Monday, March 16, 2009

Germane to my disagreements with Barbara Yaffe and Canadian print media in general this morning: Clay Shirky's excellent Newspapers and Thinking the Unthinkable.

Shirky: "[T]he work of print journalists is used by everyone from politicians to district attorneys to talk radio hosts to bloggers. The newspaper people often note that newspapers benefit society as a whole. This is true, but irrelevant to the problem at hand; 'You’re gonna miss us when we’re gone!' has never been much of a business model."

In a related post on his site, Shirky correctly notes that micropayments for content are never going to work:

"The essential thing to understand about small payments is that users don’t like being nickel-and-dimed. We have the phrase ‘nickel-and-dimed’ because this dislike is both general and strong. The result is that small payment systems don’t survive contact with online markets, because we express our hatred of small payments by switching to alternatives, whether supported by subscription or subsidy.

The other key piece of background isn’t about small payments themselves, but about the conversation. Such systems solve no problem the user has, and offer no service we want. As a result, conversations about small payments take place entirely among content providers, never involving us, the people who will ostensibly be funding these transactions. The conversation about small payments is also not a normal part of the conversation among publishers. Instead, the word ‘micropayment’ is a trope for desperation, entering the vernacular of a given media market only after threats to older models become visibly dire (as with the failed attempts to adopt small payments for webzines in the late ’90s, or for solo content like web comics and blogs earlier in this decade.)"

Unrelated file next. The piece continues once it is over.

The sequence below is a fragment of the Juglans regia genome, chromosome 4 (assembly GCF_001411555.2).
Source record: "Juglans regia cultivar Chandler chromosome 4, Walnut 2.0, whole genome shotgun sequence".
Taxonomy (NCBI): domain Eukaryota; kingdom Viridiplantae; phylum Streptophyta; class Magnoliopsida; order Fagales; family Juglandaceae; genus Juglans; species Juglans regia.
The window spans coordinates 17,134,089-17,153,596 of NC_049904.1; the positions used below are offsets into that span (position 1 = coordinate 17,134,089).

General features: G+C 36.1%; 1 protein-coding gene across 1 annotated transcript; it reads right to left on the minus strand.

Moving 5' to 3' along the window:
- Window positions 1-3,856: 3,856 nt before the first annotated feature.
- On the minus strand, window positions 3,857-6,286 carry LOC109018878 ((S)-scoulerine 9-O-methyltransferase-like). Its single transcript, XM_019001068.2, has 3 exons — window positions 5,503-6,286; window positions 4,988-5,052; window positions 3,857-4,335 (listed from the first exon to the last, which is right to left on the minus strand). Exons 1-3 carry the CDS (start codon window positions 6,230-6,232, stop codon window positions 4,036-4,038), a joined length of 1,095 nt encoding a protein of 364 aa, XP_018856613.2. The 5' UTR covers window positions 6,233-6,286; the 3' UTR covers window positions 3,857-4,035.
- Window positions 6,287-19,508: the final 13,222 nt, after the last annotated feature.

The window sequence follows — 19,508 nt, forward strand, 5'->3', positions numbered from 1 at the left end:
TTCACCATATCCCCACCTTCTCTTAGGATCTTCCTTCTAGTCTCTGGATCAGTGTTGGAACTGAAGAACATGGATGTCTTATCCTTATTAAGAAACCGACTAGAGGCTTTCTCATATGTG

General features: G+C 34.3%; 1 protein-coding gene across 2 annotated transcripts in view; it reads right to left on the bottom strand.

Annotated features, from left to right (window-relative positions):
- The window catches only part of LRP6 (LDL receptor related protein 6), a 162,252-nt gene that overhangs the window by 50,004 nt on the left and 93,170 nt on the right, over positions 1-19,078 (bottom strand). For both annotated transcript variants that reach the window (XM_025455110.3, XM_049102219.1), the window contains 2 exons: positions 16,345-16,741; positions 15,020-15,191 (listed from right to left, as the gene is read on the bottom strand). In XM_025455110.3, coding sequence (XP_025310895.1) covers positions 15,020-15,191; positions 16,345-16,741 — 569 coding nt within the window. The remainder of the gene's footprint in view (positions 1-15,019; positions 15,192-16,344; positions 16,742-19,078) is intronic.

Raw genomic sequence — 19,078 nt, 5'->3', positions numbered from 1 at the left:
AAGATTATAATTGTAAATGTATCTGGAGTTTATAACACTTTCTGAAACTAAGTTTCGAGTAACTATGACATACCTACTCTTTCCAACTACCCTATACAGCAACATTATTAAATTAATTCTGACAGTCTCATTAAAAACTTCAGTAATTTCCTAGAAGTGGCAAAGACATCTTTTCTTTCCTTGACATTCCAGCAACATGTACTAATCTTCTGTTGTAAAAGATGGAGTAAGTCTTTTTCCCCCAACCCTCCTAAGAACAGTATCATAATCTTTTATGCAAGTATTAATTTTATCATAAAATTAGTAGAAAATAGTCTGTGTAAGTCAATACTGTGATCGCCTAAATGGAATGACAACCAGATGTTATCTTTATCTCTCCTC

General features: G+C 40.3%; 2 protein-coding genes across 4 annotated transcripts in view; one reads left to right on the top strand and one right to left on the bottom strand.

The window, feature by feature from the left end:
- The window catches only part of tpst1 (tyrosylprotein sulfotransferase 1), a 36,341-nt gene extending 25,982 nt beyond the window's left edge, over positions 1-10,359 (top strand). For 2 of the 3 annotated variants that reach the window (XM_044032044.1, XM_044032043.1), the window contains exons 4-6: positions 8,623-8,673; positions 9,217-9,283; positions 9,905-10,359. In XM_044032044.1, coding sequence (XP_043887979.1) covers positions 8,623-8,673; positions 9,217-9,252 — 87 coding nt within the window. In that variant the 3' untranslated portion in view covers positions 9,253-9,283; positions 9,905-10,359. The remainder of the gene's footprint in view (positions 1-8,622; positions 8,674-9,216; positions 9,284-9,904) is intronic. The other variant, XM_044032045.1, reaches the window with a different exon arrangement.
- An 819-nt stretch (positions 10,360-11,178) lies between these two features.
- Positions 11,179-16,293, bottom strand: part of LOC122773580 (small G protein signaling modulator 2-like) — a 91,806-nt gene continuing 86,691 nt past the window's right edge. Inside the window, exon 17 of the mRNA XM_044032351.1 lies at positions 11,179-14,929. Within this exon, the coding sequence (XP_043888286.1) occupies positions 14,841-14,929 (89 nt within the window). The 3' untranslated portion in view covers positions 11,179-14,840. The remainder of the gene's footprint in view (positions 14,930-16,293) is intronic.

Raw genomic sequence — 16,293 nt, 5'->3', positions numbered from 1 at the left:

Case in point: the Globe's requirement to pay for dated content. Let's take a paragraph from a random article hidden behind the Globe's paywall, in this case an op-ed column by Leah McLaren:

"I am kneeling on my living room floor and lifting my leg like a dog about to pee. Now imagine that the dog was suffering from hyperactivity, a puffy red face and acute shortness of breath and you're starting to get a picture of what I look like. Not that I care. I am in the process of changing my body, you see. If I keep doing this exercise, over and over again, for a sizable portion of the rest of my adult life, I, too, will have a teeny tiny celebrity body - minus the spray tan and Botox, which, I understand, cost extra."

The Globe wants $4.95 and tax for access to this article's remaining 850-odd words for 30 days. I think the chance of me -- hell, anyone -- paying to access Leah McLaren's typing is approximately slim/nil. But Canadian print media keeps serving up breathy, brainless op-ed columns like McLaren's, while steadily marginalizing the work of more accomplished writers (Stephanie Nolen; David Baines; Frances Bula & etc.). In the old news model, my only option is to write a letter of protest about McLaren's drivel to the Globe, because they're the only real newspaper of record in Canada -- what am I going to do, switch to the Post? -- and I have to hold my nose and choke down whatever their editorial judgment serves up. Leah McLaren probably gets a raise, because my letter implies "controversy," which sells papers. But in the new news model, I can short-circuit the Globe's editorial judgment all together by referring to an impressive array of constantly updated amateur and professional sites that have one thing in common: they address me as a concerned citizen, and not as a consumer, best-ever gal pal, or child.

<< Home

Powered by Blogger

.post-title { display: none!important; }